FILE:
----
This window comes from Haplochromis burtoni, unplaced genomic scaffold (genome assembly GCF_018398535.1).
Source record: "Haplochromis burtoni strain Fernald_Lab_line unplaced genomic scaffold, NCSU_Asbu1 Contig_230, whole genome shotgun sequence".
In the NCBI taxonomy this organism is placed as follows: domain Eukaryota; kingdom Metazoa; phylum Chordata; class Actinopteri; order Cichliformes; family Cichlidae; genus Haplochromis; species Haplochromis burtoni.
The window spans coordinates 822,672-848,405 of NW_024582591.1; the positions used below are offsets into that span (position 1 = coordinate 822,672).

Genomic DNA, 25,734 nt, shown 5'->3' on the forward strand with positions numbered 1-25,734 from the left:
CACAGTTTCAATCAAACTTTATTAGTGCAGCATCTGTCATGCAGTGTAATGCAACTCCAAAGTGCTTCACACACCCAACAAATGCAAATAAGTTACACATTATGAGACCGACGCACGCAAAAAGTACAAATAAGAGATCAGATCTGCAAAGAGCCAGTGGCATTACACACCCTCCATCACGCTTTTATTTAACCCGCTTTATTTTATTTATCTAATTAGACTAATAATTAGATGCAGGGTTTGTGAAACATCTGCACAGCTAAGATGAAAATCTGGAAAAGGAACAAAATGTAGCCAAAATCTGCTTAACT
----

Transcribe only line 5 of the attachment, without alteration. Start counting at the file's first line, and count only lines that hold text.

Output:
Genomic DNA, 25,734 nt, shown 5'->3' on the forward strand with positions numbered 1-25,734 from the left: